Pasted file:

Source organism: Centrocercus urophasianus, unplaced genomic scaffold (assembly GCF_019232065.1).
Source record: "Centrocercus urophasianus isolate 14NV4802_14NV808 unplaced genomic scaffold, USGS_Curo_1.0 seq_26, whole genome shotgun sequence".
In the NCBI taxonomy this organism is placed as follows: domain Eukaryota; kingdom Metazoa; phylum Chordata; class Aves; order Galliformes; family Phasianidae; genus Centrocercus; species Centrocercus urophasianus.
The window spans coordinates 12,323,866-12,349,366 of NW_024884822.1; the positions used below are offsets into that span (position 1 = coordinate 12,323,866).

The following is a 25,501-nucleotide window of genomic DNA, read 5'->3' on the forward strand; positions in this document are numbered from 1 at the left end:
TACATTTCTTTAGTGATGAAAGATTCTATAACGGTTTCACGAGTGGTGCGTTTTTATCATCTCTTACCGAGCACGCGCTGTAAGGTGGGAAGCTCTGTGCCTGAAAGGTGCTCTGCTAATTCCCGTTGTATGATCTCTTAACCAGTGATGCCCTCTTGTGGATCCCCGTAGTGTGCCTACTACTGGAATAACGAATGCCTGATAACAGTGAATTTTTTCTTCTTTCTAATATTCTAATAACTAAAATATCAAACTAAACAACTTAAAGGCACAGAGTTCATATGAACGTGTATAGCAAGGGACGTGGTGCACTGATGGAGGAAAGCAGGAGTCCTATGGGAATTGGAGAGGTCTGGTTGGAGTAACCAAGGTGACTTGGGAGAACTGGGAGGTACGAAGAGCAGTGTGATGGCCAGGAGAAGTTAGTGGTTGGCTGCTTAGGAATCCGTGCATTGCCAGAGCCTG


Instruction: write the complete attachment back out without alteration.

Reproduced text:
Source organism: Centrocercus urophasianus, unplaced genomic scaffold (assembly GCF_019232065.1).
Source record: "Centrocercus urophasianus isolate 14NV4802_14NV808 unplaced genomic scaffold, USGS_Curo_1.0 seq_26, whole genome shotgun sequence".
In the NCBI taxonomy this organism is placed as follows: domain Eukaryota; kingdom Metazoa; phylum Chordata; class Aves; order Galliformes; family Phasianidae; genus Centrocercus; species Centrocercus urophasianus.
The window spans coordinates 12,323,866-12,349,366 of NW_024884822.1; the positions used below are offsets into that span (position 1 = coordinate 12,323,866).

The following is a 25,501-nucleotide window of genomic DNA, read 5'->3' on the forward strand; positions in this document are numbered from 1 at the left end:
TACATTTCTTTAGTGATGAAAGATTCTATAACGGTTTCACGAGTGGTGCGTTTTTATCATCTCTTACCGAGCACGCGCTGTAAGGTGGGAAGCTCTGTGCCTGAAAGGTGCTCTGCTAATTCCCGTTGTATGATCTCTTAACCAGTGATGCCCTCTTGTGGATCCCCGTAGTGTGCCTACTACTGGAATAACGAATGCCTGATAACAGTGAATTTTTTCTTCTTTCTAATATTCTAATAACTAAAATATCAAACTAAACAACTTAAAGGCACAGAGTTCATATGAACGTGTATAGCAAGGGACGTGGTGCACTGATGGAGGAAAGCAGGAGTCCTATGGGAATTGGAGAGGTCTGGTTGGAGTAACCAAGGTGACTTGGGAGAACTGGGAGGTACGAAGAGCAGTGTGATGGCCAGGAGAAGTTAGTGGTTGGCTGCTTAGGAATCCGTGCATTGCCAGAGCCTG